We all get sick from time to time - the symptoms may be unpleasant but these illnesses are often short lived and recoverable. Certain phrases that we use to refer to these illnesses are often ambiguous - we’ll say we have a ‘stomach bug’, ‘caught a cold’, ‘picked up something that’s going around’, ‘are feeling rundown’ or ‘dealing with an upset tummy’. However, it does help to know how these illnesses arise. It can help us avoid the infection or at least better deal with when sick. The main two culprits we need to understand are bacteria and viruses - both microorganisms, some types of which are classified as pathogens as they cause disease. The big difference between the two: you can take antibiotics to kill bacteria in most circumstances. For viruses, however, this won’t work.
Bacteria may get a bad rep but the truth is that it exists almost everywhere and only certain types are harmful. There’s bacteria in our intestines, on our skin, in our noses. There’s bacteria in the food we eat such as yogurt (known as cultures) and probiotic foods. Then there are bacterias that are harmful to humans. These bacterias can cause infections such as urinary tract infections, strep throat, salmonella and tuberculosis. Most bacterial infections are treated with antibiotics, however, the use of antibiotics in ill-judged ways has caused some bacterial diseases that are resistant to certain antibiotics to develop.
These are pathogens that require living cells to survive. They use living hosts such as plants, animals, humans and even microorganisms like bacteria, where they attack cells and multiply. Viral diseases can range from ones where symptoms are minor to illnesses where patients need hospitalization, and those which can even be fatal. Common and well-known diseases caused by viruses include common colds, chickenpox, influenza and AIDS. Most infections from viruses can’t be stopped in their tracks the way antibiotics can kill harmful bacteria. Treatment usually focuses on alleviating the symptoms and waiting for the immune system to produce antibodies to fight off the virus. There are some medications that can help treat viral infections and vaccines can prevent you from contracting some viral diseases such as influenza and chickenpox almost completely.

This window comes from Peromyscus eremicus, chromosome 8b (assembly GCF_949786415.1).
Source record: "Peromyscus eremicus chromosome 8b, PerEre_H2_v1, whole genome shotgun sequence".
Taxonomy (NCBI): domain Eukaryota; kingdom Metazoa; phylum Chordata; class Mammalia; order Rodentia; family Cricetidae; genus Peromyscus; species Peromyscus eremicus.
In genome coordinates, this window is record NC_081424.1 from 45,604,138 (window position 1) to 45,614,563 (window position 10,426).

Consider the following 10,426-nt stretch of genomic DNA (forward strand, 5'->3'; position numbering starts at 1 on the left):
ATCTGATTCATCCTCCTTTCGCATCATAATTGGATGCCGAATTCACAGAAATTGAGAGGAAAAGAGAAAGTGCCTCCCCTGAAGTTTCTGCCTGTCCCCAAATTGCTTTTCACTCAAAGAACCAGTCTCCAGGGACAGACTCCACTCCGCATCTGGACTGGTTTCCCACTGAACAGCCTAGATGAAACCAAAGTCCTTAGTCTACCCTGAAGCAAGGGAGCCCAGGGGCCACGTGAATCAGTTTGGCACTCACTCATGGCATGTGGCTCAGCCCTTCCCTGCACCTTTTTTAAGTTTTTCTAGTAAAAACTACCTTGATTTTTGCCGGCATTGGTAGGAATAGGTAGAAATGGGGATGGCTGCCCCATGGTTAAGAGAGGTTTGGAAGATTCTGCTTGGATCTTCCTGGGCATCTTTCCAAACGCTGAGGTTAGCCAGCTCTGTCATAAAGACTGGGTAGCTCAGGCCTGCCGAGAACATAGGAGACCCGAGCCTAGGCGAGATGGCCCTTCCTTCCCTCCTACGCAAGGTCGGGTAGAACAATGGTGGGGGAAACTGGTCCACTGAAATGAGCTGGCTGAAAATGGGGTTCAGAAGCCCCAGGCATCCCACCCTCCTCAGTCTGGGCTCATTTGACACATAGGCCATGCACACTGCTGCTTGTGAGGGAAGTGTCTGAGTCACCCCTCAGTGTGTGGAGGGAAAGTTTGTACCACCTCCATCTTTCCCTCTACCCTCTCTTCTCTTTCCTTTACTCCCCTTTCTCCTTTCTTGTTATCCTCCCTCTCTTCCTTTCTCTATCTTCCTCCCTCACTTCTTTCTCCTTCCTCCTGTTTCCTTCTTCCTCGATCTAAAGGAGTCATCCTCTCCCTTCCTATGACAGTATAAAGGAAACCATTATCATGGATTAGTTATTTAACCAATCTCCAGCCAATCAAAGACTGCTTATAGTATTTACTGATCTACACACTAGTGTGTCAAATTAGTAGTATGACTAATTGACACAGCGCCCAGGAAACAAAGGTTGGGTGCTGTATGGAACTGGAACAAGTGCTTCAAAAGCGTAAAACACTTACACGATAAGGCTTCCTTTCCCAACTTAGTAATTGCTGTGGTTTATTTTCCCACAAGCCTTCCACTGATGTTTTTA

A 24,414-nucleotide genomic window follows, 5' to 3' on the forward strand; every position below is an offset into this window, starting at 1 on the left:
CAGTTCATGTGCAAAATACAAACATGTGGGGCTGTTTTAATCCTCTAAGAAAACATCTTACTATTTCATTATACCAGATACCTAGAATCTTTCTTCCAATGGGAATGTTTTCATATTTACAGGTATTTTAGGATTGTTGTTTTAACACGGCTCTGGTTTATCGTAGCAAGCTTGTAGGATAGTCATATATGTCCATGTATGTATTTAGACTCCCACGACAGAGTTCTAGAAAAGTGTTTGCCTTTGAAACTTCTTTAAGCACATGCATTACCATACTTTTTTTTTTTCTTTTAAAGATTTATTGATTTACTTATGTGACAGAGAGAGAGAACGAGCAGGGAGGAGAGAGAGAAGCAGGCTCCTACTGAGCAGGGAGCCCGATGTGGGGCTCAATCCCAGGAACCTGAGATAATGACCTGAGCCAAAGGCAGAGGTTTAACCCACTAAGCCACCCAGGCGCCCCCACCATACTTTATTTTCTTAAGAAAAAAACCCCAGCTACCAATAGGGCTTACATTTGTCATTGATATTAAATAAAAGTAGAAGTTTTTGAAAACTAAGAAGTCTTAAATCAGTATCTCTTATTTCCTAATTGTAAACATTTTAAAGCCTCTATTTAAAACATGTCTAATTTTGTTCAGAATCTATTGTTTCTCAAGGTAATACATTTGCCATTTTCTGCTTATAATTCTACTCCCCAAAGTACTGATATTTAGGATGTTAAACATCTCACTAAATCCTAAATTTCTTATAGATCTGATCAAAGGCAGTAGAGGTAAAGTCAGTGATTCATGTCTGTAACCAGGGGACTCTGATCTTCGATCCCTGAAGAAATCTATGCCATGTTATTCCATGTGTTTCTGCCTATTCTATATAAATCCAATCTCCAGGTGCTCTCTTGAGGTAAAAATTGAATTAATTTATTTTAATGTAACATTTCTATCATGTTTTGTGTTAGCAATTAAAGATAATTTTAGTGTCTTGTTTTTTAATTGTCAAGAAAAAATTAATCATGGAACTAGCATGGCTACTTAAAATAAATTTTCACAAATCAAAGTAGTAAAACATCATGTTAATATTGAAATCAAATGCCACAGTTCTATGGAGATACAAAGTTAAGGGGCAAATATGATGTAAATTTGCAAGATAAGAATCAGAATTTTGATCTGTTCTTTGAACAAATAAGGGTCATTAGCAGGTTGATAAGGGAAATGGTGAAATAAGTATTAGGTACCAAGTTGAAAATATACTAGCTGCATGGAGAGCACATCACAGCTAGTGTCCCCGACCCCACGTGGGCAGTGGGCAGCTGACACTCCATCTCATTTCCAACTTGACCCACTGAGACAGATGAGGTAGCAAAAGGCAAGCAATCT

If you think you have contracted a serious infection, whether due to bacteria or a virus, it’s important to seek medical care if symptoms seem serious. Both types of infections can cause acute, chronic and latent infections, ranging from mild to severe illnesses.
There are some illnesses and symptoms where it is hard to pinpoint whether their source is viral or bacterial. These included diarrhea, pneumonia and meningitis, which can be caused by either of the two pathogens. Your doctor can determine the cause by examining you, asking questions about your medical history or doing a blood or urine test.
Remember, both kinds of infections can spread through coughing, sneezing, physical contact with infected people or creatures or contaminated food, water and surfaces. So practicing good hygiene can help prevent the contraction of these diseases.
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